Ben Salmon / The Bulletin

The Grove in downtown Bend is known for its modern atmosphere and futuristic music, but for one night next week, it will be the setting for an old-fashioned Western variety show.

The High Desert Buckaroo Bash will take over the bar Wednesday night (see ”If You Go”), complete with Western music, cowboy poetry and readings from the award-winning Prineville author Rick Steber. Attendees will be eligible for door prizes and can stick around to see the country-rock band Great American Taxi for free (see page 6 for more details).

The event is a fundraiser for Bend's community radio station, KPOV, and was organized by Charley Engel, aka Chuckaroo The Buckaroo, the host of the station's ”Calling All Cowboys” show.

Chuckaroo is no fake radio personality; Engel lives on five acres east of Bend and is a true enthusiast for all things Western. He said he has designed the show to capture the spirit of the Old West.

”With this show, we're trying to put together what the general public perception of what the cowboy is all about: someone who knows the difference between right and wrong, who loves the land and wants to take care of it, who loves animals and wants to have a lifestyle surrounded by that,” he said. ”Someone whose word you can take.”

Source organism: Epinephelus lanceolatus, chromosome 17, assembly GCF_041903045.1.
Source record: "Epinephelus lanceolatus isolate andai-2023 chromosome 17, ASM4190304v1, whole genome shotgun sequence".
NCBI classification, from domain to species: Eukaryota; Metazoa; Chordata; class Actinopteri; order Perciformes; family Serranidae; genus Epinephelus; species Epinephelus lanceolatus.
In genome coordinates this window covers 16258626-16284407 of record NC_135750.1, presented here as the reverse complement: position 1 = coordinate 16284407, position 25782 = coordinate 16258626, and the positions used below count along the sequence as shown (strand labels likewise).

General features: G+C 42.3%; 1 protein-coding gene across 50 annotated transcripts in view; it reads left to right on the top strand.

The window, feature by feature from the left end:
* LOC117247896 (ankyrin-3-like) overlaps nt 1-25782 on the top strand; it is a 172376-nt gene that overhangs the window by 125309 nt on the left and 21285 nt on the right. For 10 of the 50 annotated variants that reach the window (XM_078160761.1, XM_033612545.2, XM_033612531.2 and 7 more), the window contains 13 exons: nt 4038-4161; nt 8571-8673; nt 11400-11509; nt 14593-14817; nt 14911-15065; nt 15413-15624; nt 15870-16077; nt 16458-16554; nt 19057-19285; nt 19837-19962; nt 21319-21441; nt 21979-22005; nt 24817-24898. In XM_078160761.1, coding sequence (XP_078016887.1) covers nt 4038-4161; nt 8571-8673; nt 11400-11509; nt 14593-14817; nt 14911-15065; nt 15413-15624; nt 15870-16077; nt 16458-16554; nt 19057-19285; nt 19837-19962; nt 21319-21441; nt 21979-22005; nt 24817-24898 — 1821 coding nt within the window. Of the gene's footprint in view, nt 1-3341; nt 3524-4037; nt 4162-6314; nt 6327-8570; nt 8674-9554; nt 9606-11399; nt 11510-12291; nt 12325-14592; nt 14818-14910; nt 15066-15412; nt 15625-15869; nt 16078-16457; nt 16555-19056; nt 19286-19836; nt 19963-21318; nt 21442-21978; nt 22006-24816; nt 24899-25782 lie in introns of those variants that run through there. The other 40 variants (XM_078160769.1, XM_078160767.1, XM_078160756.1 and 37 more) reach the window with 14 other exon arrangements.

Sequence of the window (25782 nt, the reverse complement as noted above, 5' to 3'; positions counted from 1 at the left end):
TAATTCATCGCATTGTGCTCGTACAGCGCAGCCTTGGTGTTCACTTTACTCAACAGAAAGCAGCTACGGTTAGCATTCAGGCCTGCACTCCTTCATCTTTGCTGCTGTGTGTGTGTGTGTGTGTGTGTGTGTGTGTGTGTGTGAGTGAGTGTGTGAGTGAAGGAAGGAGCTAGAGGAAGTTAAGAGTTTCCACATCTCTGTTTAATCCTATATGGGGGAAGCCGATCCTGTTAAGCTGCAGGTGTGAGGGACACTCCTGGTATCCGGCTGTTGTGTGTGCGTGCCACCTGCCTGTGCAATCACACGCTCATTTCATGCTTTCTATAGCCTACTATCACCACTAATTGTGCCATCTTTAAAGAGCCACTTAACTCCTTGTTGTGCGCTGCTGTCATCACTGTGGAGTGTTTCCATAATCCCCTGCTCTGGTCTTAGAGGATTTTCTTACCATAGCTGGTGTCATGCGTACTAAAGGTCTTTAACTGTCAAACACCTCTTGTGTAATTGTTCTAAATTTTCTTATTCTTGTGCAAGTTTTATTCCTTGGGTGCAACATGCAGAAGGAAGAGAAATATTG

Engel will host the evening's festivities, which will happen on two stages, one for the various musicians and one for the writers to read their work between music sets.

”We're trying to make it as fun as we can and interesting for everyone,” he said. ”There'll be songs that go back as early as the earliest recorded cowboy songs, and there'll be material that is brand new, written within the last year or so. There'll be covers, originals, kitschy songs ... it'll be quite a wide gamut.”

The featured writer at the bash will be Steber, who has written more than 30 Western-themed books with more than a million copies sold. His novel ”Buy the Chief a Cadillac,” based on the 1961 termination of the Klamath Indian tribe of Southern Oregon, was named best Western novel of 2005 by the Western Writers of America.

Also reading their work during the event will be cowboy poets Jo Lee Riley and Roger Traweek.